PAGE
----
Mayor Bill de Blasio’s feasibility study for a possible Sunnyside Yard “overbuild” project is complete and suggests that the project could cost anywhere from $16 to $19 billion, according to the New York City Economic Development Corporation (NYCEDC). “In Western Queens, there remains one of New York City’s last great opportunities to solve many of these challenges in one place,” said Alicia Glen, deputy mayor for housing and economic development, calling the development a “new and innovative solution” to meet New York City’s growing housing and transportation needs. The 180-acre rail yard, which sits in the center of Western Queens, is a major transportation center owned by Amtrak and Metropolitan Transit Authority (MTA) that services the New Jersey Transit and the Long Island Rail Road. Some entities are already proposing updates to the site—Amtrack, in particular, is planning a new High-Speed Rail facility that will open by 2030. The feasibility study took many of these developments into account, focusing on the engineering, economic, and urban design implications of the project, and after almost two years of study, the report concludes that the project is feasible, albeit costly. In the study, the NYCEDC establishes three case study plans with different program focuses. The first proposes almost entirely residential development, adding up to 24,000 units of housing. Of those residences, 30% would be allocated for affordable housing, part of de Blasio’s affordable housing goals outlined for New York City. The proposal would also add up to 19 schools and almost 50 acres of open space. The second study, dubbed the “live/work/play” proposal, was designed to offer a well-rounded program with residential, cultural centers, and office space. This proposal is the only proposal to include office space and would still incorporate up to 19,000 units of mixed-income housing and up to 14 schools. The third and final study is the “destination” proposal, which focuses on residential and cultural spaces. The proposal features almost 1.5 million square feet of mixed-use space and up to 22,000 units of housing, still allowing for retail spaces and up to 14 schools. Each of the three proposals focuses on developing the 80 to 85 percent of the site the NYCEDC has deemed viable and connecting it to the surrounding neighborhoods using existing bridges and roads and adding significant green space to the area. During their study, the NYCEDC selected a 70-acre portion of the site, called the “Core Yard,” as an optimal place to begin the development, with a price tag of approximately $10 billion. The area features enough space to create a complete neighborhood and is well-located to incorporate the Amtrak master plan. In the second phase of the master plan, the NYCEDC plans to look in greater detail at how to avoid significant impact on transportation infrastructure. They also hope to create a detailed urban plan and consider sustainable initiatives and architectural standards for future buildings. Before that phase, however, de Blasio and the NYCEDC will collect feedback from the community and work with Amtrak, who plans to begin construction on a High-Speedeed Rail facility at Sunnyside Yard in early 2018, according to QNS. You can read the full report about the feasibility of Sunnyside Yards here.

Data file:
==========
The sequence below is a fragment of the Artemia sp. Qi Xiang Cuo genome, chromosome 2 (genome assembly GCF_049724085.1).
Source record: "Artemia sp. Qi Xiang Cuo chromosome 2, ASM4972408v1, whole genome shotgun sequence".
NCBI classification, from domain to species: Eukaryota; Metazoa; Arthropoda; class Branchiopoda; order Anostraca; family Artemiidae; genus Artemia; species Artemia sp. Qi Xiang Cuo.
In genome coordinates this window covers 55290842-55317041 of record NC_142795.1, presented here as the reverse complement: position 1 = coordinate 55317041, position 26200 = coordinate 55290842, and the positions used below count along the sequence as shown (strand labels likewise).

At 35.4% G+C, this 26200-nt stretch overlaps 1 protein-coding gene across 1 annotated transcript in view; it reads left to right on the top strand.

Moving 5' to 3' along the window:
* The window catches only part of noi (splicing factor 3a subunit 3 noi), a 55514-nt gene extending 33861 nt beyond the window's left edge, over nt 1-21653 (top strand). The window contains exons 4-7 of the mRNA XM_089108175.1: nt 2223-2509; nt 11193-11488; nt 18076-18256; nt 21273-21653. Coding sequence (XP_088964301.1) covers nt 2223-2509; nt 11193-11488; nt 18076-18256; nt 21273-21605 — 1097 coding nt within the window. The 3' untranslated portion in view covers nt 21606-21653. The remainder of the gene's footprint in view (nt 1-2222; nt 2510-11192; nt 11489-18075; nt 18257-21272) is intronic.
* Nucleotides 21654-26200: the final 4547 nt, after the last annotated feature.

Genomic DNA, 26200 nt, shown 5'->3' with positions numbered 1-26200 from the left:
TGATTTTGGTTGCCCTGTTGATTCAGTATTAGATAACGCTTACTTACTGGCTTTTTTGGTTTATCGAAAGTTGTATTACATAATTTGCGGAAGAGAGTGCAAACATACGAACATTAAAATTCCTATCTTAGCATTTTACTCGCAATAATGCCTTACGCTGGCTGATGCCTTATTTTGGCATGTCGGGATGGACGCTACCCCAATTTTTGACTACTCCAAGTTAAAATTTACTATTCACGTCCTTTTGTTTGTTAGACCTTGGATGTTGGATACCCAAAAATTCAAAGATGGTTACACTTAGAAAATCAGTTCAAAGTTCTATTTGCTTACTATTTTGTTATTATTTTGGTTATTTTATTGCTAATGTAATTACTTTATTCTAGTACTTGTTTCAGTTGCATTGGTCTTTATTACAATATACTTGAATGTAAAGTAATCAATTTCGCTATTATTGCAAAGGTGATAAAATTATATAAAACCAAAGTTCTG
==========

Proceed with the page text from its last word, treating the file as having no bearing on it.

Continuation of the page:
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Suburb versus city? This new book argues they have more in common than you’d think

Judith K. De Jong’s book New SubUrbanisms presents an American urban landscape that is at once all too familiar and yet full of exceptions and alternatives to the typical narrative. In her well-researched guide, she presents an argument for a new understanding of the relationship between urban and suburban space in the United States.